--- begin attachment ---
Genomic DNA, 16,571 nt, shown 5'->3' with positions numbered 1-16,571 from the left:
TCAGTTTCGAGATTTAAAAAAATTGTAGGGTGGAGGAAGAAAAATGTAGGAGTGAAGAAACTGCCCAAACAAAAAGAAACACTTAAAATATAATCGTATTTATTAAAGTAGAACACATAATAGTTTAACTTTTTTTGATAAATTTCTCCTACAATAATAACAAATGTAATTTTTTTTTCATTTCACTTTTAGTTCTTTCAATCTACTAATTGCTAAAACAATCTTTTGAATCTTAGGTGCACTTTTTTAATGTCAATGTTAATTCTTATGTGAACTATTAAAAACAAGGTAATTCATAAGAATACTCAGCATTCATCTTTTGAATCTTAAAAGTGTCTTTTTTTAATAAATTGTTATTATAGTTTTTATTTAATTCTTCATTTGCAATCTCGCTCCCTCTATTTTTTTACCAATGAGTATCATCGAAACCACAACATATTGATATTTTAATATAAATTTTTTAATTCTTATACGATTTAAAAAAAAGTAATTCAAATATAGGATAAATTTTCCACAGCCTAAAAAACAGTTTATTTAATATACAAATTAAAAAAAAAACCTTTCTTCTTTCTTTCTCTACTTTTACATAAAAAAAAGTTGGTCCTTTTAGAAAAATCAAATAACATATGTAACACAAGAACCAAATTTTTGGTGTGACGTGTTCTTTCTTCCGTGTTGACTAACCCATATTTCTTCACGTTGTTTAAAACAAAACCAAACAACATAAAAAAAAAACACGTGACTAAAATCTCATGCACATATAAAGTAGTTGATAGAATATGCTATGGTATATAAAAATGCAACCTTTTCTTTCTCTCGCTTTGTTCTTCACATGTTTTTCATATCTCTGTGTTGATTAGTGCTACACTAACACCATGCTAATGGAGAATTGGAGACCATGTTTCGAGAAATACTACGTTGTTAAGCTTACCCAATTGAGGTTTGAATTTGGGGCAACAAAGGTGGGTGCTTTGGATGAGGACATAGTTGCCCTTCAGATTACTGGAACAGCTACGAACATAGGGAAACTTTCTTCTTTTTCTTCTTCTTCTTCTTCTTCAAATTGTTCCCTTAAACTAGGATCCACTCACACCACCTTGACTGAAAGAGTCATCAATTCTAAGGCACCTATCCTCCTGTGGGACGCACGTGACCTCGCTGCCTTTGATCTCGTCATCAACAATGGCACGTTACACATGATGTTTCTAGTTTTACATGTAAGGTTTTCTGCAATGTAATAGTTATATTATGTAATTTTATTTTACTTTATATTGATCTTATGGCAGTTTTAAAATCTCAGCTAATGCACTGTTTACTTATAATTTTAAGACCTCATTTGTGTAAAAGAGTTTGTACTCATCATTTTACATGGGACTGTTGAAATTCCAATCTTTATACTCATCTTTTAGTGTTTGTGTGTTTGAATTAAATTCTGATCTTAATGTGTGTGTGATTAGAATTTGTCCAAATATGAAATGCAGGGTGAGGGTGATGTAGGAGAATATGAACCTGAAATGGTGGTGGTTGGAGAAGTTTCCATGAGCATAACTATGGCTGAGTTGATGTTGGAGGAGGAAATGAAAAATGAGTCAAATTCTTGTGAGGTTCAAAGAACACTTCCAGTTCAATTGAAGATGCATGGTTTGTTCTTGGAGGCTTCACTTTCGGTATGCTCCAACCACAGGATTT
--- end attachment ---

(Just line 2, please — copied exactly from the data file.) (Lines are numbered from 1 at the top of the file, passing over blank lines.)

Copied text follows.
TCAGTTTCGAGATTTAAAAAAATTGTAGGGTGGAGGAAGAAAAATGTAGGAGTGAAGAAACTGCCCAAACAAAAAGAAACACTTAAAATATAATCGTATTTATTAAAGTAGAACACATAATAGTTTAACTTTTTTTGATAAATTTCTCCTACAATAATAACAAATGTAATTTTTTTTTCATTTCACTTTTAGTTCTTTCAATCTACTAATTGCTAAAACAATCTTTTGAATCTTAGGTGCACTTTTTTAATGTCAATGTTAATTCTTATGTGAACTATTAAAAACAAGGTAATTCATAAGAATACTCAGCATTCATCTTTTGAATCTTAAAAGTGTCTTTTTTTAATAAATTGTTATTATAGTTTTTATTTAATTCTTCATTTGCAATCTCGCTCCCTCTATTTTTTTACCAATGAGTATCATCGAAACCACAACATATTGATATTTTAATATAAATTTTTTAATTCTTATACGATTTAAAAAAAAGTAATTCAAATATAGGATAAATTTTCCACAGCCTAAAAAACAGTTTATTTAATATACAAATTAAAAAAAAAACCTTTCTTCTTTCTTTCTCTACTTTTACATAAAAAAAAGTTGGTCCTTTTAGAAAAATCAAATAACATATGTAACACAAGAACCAAATTTTTGGTGTGACGTGTTCTTTCTTCCGTGTTGACTAACCCATATTTCTTCACGTTGTTTAAAACAAAACCAAACAACATAAAAAAAAAACACGTGACTAAAATCTCATGCACATATAAAGTAGTTGATAGAATATGCTATGGTATATAAAAATGCAACCTTTTCTTTCTCTCGCTTTGTTCTTCACATGTTTTTCATATCTCTGTGTTGATTAGTGCTACACTAACACCATGCTAATGGAGAATTGGAGACCATGTTTCGAGAAATACTACGTTGTTAAGCTTACCCAATTGAGGTTTGAATTTGGGGCAACAAAGGTGGGTGCTTTGGATGAGGACATAGTTGCCCTTCAGATTACTGGAACAGCTACGAACATAGGGAAACTTTCTTCTTTTTCTTCTTCTTCTTCTTCTTCAAATTGTTCCCTTAAACTAGGATCCACTCACACCACCTTGACTGAAAGAGTCATCAATTCTAAGGCACCTATCCTCCTGTGGGACGCACGTGACCTCGCTGCCTTTGATCTCGTCATCAACAATGGCACGTTACACATGATGTTTCTAGTTTTACATGTAAGGTTTTCTGCAATGTAATAGTTATATTATGTAATTTTATTTTACTTTATATTGATCTTATGGCAGTTTTAAAATCTCAGCTAATGCACTGTTTACTTATAATTTTAAGACCTCATTTGTGTAAAAGAGTTTGTACTCATCATTTTACATGGGACTGTTGAAATTCCAATCTTTATACTCATCTTTTAGTGTTTGTGTGTTTGAATTAAATTCTGATCTTAATGTGTGTGTGATTAGAATTTGTCCAAATATGAAATGCAGGGTGAGGGTGATGTAGGAGAATATGAACCTGAAATGGTGGTGGTTGGAGAAGTTTCCATGAGCATAACTATGGCTGAGTTGATGTTGGAGGAGGAAATGAAAAATGAGTCAAATTCTTGTGAGGTTCAAAGAACACTTCCAGTTCAATTGAAGATGCATGGTTTGTTCTTGGAGGCTTCACTTTCGGTATGCTCCAACCACAGGATTT